A group of business leaders in Dalton and Tennessee established Crown Mill here in 1884. Alongside Hamilton Spring, loud, rumbling spinning frames and weaving looms transformed raw cotton into finished cloth. The three-story brick mill dwarfed other buildings in town and promised to fuel the local economy.
To house the workers, the company built mill
Two large cotton mills followed, each with its own mill village, first Elk Cotton Mill in 1907 and then American Thread Mill in south Dalton. Crown Mill purchased the Elk Mill in 1924, renaming it Boylston-Crown. Historian Douglas Flamming writes that Dalton had a "noticeable swagger" by the 1920s, anticipating a bright future.
Companies created mill villages to maximize their profits and manage their employees. Mill houses provided convenient access to the workplace and allowed the company to create a stable workforce. The wood-frame homes were single-family or duplex homes, with a coal-burning fireplace, front porch, and outhouse. Many families kept gardens, chickens, and sometimes a cow in the backyard.
Mill villages were like small towns, managed by the mill. Company stores sold food and supplies at high prices. However, the mills funded schools for children, and Crown offered a night school for adults. Companies sponsored baseball and basketball teams, community bands, scout troops, yard improvement campaigns, barbecues, and a variety of
Within these mill villages, workers built community. They shared music and stories on the front porches of their homes and enjoyed holidays and celebrations together. They married other mill workers and created extended family networks. The villages became, in the expression of many workers, "like a family."
Photos courtesy Historical Society, Bandy Heritage Center, Carpet & Rug Institute, Georgia Archives
Crown Cotton Mill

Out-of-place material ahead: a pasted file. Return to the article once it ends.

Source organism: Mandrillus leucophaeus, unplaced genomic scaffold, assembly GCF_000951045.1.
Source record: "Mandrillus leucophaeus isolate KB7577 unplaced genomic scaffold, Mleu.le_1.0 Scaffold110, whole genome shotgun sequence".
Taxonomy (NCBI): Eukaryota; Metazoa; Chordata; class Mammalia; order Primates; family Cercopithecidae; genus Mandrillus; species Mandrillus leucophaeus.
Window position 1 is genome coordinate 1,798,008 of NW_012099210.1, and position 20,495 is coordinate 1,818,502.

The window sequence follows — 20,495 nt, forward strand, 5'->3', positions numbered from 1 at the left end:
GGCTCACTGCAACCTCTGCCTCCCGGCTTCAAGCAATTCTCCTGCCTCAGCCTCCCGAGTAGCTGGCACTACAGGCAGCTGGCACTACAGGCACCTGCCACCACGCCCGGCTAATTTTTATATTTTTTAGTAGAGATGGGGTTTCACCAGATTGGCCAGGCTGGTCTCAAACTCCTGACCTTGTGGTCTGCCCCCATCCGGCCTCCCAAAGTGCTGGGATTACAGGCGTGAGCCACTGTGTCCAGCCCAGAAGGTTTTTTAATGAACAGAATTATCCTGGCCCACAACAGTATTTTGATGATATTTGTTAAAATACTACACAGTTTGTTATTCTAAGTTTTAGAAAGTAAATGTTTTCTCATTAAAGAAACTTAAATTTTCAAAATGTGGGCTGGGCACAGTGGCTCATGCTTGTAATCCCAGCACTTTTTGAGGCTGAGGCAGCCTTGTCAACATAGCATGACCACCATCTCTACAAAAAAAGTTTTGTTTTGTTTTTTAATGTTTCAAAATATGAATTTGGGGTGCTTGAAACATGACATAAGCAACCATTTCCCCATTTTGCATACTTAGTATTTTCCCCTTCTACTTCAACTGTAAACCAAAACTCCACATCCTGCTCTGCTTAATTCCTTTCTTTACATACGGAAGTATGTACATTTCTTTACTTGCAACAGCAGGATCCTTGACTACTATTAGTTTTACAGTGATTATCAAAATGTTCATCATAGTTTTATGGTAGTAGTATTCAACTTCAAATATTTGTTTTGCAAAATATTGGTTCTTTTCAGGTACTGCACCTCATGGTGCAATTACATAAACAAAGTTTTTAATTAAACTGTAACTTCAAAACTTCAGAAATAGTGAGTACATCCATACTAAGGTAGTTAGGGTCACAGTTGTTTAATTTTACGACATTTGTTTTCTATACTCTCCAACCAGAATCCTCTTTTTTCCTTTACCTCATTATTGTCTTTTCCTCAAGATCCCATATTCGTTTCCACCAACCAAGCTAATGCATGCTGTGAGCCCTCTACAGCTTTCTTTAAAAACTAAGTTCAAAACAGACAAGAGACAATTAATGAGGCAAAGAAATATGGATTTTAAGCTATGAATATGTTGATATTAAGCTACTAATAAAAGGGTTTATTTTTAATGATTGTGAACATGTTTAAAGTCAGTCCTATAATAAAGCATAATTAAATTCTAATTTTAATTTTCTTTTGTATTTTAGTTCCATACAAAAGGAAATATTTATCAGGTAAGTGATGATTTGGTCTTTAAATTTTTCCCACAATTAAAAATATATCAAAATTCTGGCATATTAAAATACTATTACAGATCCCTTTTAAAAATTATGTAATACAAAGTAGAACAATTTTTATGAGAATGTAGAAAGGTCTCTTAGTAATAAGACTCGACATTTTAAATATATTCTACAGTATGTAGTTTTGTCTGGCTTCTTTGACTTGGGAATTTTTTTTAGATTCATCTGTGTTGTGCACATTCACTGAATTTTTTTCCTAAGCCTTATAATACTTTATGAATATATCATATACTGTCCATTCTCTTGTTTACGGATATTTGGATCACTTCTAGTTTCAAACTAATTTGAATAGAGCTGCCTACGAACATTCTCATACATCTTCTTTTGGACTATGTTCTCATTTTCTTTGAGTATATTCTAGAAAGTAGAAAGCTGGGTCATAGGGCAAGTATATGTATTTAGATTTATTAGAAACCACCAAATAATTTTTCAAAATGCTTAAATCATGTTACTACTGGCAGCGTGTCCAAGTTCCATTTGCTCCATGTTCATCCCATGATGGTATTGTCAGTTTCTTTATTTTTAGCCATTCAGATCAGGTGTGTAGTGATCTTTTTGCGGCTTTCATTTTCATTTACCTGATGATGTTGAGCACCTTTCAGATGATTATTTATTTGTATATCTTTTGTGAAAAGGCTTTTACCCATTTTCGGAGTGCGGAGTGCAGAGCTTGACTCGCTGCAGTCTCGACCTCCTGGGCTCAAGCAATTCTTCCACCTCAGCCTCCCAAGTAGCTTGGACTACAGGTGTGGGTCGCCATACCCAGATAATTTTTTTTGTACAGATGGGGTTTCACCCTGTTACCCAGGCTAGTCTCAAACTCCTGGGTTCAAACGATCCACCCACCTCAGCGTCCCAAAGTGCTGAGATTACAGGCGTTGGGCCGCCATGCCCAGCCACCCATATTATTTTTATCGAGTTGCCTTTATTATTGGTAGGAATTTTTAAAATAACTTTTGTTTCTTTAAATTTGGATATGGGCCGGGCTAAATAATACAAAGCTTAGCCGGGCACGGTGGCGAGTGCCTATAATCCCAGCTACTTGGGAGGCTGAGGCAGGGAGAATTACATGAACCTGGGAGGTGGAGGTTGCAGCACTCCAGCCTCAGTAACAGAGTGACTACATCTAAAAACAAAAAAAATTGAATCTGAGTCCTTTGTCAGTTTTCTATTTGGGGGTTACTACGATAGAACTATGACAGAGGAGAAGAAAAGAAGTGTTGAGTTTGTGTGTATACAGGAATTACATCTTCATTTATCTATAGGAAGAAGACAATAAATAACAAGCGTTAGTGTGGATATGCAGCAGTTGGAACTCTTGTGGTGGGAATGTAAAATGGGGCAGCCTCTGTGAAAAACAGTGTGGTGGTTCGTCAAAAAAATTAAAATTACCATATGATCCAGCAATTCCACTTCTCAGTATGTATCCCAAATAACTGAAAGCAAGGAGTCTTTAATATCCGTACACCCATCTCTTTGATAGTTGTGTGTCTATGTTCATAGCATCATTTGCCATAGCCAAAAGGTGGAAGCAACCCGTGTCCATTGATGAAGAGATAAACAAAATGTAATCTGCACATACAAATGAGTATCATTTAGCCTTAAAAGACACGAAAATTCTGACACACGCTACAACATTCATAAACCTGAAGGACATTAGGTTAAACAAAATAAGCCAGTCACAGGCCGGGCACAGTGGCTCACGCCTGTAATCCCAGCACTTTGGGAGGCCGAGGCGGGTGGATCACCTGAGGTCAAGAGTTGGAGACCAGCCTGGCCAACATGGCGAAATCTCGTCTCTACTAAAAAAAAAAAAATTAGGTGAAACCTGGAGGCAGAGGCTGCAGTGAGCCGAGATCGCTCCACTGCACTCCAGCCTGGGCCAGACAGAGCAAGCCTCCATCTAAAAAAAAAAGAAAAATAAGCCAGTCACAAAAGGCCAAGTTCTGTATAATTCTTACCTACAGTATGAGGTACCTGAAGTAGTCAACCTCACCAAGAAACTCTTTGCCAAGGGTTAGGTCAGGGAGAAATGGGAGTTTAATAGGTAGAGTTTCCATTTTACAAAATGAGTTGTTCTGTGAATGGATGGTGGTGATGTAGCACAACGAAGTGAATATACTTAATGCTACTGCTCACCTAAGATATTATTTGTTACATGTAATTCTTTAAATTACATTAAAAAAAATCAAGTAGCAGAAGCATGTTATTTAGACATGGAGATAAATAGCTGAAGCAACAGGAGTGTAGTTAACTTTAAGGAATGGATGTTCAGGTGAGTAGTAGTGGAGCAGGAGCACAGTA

Mill Village Street
Crown Point School
Westcott Mill Baseball Team
Women Build the Chenille Industry
Golden Age of Tufting
Topics. This historical marker is listed in these topic lists: Industry & Commerce • Railroads & Streetcars • Settlements & Settlers • Women. A significant historical year for this entry is 1837.
Location. 34° 46.182′ N, 84° 58.03′ W. Marker is in Dalton, Georgia, in Whitfield County. Marker is on South Depot Street. Touch for map. Marker is in this post office area: Dalton GA 30720, United States of America. Touch for directions.
Other nearby markers. At least 8 other markers are within walking distance of this marker. Welcome to Dalton! (a few steps from this marker); Carpet Technology (about 500 feet away, measured in a direct line); The Mechanization of the Bedspread Industry (about 700 feet away); Western and Atlantic Railroad Depot
Credits. This page was last revised on May 28, 2021. It was originally submitted on May 14, 2021, by David Tibbs of Resaca, Georgia. This page has been viewed 189 times since then and 87 times this year. Photos: 1, 2, 3, 4, 5. submitted on May 13, 2021, by David Tibbs of Resaca, Georgia. • Bill Pfingsten was the editor who published this page.